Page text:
Shakespeare’s Troilus and Cressida

William Fulford (and Annie Scott Hill?)

General Description

Date: 1856
Genre: Prose essay


◦ Mackail, J. W. Life of William Morris .

◦ Houghton, The Wellesley Index, pp. 723-731.

Scholarly Commentary

Guest Editor: PC Fleming


Perhaps influenced by Cormell Price’s essay on Shakespeare in the February issue of The Oxford and Cambridge Magazine, this essay by William Fulford is the first in a series of essays on Shakespeare’s lesser-known plays. The two later essays in the series, one on Timon of Athens and one on Twelfth Night, were co-written with Annie Scott Hill (1835-1903).

This essay begins in the first person plural, but later changes to the singular. Tennyson had praised the Magazine for its “use of the plain ‘I’ in lieu of the old hackneyed unconscientious editorial ‘we’ ” (Mackail 90) and, since Fulford greatly admired Tennyson (he wrote a three-part essay on him for the Magazine), it is unlikely he would have forgotten this praise. The use of “we” for the opening of this essay, then, suggests the possibility that Hill collaborated on all three of the essays on Shakespeare. The Wellesley Index lists this essay as by Fulford alone, citing Mackail’s manuscript notes and Buxton Forman’s list (730). But both of these sources are mistaken regarding other contributions to the magazine. The essay in general is similar in its approach to the essays on Timon and Twelfth Night: all three essays rely on plot summary, character sketches, and extensive quotation, and the goal of each is to entice the reader to turn to Shakespeare’s plays. The last paragraph of this essay, in which Fulford writes “I may before long examine after the same fashion another play” (292) also links the three Shakespeare essays together.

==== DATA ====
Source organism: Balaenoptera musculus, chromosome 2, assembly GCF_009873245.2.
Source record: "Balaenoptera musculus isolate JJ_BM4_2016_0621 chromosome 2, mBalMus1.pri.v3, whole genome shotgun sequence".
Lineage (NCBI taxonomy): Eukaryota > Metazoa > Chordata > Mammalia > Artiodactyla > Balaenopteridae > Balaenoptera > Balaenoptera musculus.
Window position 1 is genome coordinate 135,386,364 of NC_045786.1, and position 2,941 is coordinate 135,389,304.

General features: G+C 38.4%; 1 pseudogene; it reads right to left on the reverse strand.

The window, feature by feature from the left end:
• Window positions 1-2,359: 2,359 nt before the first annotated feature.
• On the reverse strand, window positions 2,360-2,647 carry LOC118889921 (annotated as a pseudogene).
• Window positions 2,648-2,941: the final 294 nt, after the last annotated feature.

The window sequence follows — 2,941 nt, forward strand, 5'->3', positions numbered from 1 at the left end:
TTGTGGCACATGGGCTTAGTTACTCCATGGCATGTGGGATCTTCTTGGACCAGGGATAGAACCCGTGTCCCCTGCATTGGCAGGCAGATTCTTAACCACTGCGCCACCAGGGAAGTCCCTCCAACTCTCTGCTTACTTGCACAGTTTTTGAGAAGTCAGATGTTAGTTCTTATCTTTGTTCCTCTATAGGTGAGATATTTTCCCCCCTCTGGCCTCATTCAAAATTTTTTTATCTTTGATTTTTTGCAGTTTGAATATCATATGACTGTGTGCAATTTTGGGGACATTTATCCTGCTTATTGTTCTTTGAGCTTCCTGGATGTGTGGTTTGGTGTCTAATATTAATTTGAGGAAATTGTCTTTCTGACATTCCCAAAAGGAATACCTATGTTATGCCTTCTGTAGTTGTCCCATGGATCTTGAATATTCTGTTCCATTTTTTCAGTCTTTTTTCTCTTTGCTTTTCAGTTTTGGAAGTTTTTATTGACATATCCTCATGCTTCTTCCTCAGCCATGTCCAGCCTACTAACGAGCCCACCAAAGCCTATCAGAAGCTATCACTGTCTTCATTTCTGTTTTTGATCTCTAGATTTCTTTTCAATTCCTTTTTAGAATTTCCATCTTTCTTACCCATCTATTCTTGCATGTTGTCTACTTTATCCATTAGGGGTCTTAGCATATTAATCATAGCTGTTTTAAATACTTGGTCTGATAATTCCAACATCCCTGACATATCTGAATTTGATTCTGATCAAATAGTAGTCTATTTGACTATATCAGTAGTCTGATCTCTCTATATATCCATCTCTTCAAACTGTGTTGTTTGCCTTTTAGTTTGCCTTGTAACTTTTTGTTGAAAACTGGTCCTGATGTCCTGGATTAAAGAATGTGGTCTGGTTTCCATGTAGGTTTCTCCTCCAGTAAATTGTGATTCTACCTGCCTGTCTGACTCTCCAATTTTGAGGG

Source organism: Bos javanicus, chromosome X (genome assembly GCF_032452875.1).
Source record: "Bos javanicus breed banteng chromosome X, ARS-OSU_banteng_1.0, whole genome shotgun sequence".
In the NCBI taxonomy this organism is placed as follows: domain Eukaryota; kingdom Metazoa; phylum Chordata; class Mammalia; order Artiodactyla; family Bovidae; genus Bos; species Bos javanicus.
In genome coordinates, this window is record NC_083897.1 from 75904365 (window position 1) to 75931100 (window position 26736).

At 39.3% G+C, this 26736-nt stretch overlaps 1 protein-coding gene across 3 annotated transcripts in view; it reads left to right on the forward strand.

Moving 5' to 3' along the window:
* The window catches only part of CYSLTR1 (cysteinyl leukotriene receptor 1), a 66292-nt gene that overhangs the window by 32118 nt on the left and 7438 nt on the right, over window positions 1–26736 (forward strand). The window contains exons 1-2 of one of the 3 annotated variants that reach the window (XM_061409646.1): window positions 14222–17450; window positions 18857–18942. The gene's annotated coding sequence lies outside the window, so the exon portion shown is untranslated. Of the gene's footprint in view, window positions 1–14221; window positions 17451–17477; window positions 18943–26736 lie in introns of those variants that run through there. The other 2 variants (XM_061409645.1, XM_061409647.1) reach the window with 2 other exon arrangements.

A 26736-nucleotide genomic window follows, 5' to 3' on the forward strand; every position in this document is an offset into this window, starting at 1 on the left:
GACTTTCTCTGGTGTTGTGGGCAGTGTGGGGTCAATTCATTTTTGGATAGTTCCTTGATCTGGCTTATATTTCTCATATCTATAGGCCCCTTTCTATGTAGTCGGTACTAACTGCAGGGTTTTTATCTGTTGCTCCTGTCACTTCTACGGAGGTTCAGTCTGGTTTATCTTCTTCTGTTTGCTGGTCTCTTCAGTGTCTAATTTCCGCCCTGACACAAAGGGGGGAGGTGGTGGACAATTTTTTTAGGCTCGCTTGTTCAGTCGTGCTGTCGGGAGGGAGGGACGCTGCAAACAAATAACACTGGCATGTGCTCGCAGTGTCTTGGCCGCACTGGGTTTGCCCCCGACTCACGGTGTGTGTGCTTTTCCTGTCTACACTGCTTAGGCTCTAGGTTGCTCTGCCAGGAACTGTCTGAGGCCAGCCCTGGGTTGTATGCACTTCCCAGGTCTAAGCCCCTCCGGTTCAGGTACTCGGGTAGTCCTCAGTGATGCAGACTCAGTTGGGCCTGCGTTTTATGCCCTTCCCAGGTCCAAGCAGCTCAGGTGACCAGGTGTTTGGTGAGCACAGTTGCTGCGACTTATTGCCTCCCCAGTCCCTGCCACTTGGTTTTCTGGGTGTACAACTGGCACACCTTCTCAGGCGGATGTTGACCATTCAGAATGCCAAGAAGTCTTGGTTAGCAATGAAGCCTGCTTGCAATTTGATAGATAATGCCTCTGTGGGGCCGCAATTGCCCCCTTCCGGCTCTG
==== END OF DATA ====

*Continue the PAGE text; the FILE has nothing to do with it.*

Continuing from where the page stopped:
Printing History

First printed in The Oxford and Cambridge Magazine , May, 1856.

Electronic Archive Edition: 1
Source File: Fulford009.raw.xml